Friday, May 13, 2016 | Mexico City
I’VE DONE MY last bit of extended walking in this great city. I’ve bought what I needed to buy, plus a bit more. I’ve seen most of what I wanted to see and, even though I’ve eaten nowhere near what I had hoped to eat, this trip is essentially over. I’ve already arranged for a cab to pick me up for my early-morning flight back to Houston and all I need to do now is pack and get myself down to the hotel lobby in the morning.
It’s a perfect time to my first-ever “Best of” list. Here goes:
BEST MEAL: two ham-and-cheese sandwiches in bolillos (like a baguette but shorter in length) bought from Pastelería Madrid, across the street from my hotel. I had spent my day mostly in Coyoacán, the neighborhood where the Frida Kahlo museum is, and had had nothing to eat except breakfast at the hotel and a flan at the museum restaurant. I really wasn’t hungry most of the day but as I neared my hotel, I realized I was famished, so I decided to stop at the Pastelería to pick up something. I was thinking a Mexican pastry, something to hold me over until I went out for dinner later in the evening, but as I got to the store, it started raining and it look as if it would keep on raining for a while. So I quickly changed plans and opted for a couple of the sandwiches on display near the front of the story. The moment I bit into the first sandwich I knew I was in gustatory heaven. I’ve been in Rome and I’ve been in Paris and I’ve been in Spain, and I’ve had great ham and cheese sandwiches in all those places, but not a single one came close to the utter deliciousness of these 9-peso (about 50 cents) sandwiches.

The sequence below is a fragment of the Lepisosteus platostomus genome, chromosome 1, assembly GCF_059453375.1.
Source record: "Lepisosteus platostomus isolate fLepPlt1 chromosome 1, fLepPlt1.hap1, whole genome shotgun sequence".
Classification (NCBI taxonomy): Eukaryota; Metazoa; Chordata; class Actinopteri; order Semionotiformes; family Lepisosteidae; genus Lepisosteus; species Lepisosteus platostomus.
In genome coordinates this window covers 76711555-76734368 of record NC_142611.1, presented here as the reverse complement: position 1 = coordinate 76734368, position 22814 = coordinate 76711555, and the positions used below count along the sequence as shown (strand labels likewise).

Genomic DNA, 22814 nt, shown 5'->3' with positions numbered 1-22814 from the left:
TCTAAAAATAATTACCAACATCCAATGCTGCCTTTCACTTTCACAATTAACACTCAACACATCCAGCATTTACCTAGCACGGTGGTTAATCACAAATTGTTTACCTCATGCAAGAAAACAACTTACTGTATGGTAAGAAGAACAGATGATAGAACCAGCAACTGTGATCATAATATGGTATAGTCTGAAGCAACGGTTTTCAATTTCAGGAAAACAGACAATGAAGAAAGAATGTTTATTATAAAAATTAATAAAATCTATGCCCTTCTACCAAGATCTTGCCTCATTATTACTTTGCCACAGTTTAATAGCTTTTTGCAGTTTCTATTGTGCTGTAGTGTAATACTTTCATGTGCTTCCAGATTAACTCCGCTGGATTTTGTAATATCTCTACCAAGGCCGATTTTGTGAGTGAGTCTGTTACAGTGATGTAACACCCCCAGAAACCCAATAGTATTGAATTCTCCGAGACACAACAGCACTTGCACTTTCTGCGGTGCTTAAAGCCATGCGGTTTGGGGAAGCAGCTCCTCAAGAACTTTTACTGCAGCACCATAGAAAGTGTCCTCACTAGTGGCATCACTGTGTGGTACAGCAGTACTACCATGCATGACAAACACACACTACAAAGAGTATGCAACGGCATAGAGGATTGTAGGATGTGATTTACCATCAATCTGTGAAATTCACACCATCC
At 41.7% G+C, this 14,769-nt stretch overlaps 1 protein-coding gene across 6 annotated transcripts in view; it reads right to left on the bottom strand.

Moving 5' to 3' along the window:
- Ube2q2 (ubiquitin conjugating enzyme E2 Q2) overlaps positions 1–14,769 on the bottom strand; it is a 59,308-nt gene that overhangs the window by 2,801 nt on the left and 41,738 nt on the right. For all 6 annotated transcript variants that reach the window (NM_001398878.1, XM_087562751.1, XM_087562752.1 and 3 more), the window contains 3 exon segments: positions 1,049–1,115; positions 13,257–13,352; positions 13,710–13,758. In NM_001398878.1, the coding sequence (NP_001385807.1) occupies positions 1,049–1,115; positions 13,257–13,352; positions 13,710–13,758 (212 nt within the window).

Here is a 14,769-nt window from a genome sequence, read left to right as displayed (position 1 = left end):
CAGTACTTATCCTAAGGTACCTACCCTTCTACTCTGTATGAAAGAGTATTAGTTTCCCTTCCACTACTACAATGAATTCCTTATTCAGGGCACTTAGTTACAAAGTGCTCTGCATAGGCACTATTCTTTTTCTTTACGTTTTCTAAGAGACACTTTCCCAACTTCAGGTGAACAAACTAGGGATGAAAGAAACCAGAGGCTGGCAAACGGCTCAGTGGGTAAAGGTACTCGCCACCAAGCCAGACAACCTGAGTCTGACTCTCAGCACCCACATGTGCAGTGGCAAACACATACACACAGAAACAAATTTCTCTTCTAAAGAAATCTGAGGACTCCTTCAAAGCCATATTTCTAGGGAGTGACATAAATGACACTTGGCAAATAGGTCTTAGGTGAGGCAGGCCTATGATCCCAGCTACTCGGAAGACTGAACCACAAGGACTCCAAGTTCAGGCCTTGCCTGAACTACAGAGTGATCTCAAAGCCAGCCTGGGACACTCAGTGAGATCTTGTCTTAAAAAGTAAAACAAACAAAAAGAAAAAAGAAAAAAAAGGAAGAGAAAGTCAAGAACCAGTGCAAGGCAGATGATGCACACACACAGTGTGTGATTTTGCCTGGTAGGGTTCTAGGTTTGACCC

BEST PASTRIES: Pastelería Madrid (see above) on Calle 5 de Febrero, a couple of blocks south of the Zocalo. The molletes (conchas, pan de huevo, whatever you call them), at the lightest and fluffiest and best tasting I’ve ever had.
BEST ENTERTAINMENT: I came close to selecting the conjunto playing, soulful norteño music in the Zocalo as part of the Día de la Madre festivities. But in in the end, it couldn’t compare to the sound of a sidewalk duo between the Zocalo and my hotel, a father and son. The father looked to be in his late 30s, maybe early 40s, and the kid was no more than 6. The father played the accordion softly as his son held out a little blue plastic pan into which passers-by could drop some coins (not many did). The son looked bored and the father looked as if his mind was somewhere else. Periodically, he would break out into song, a ranchera usually, and within a split second, the son would wake up from whatever dream he was inhabiting and join him, offering a sweet, sweet harmony to his father’s voice. Despite the boy’s bored demeanor, he sang with force and enthusiasm, to the point that at times his voice ventured into a non-harmonic plane, which only served to make it all more endearing.
BEST INTERNSHIP: At the Salto de Agua station on the pink subway line, a man and his son jumped onto my train car seconds before the door shuts. The father was holding a small box in his hands and in that box were small packages of facial tissue, mints and other items. As soon as the train began to roll, the father broke out into a litany of what he had to offer, and for how much, and just how much his fellow passengers needed what he has to offer. Standing next to him, and holding on to his father’s leg, the son joined the litany, uttering word-for-word his father’s spiel. The first-ever two-part harmony sales pitch I’d ever heard.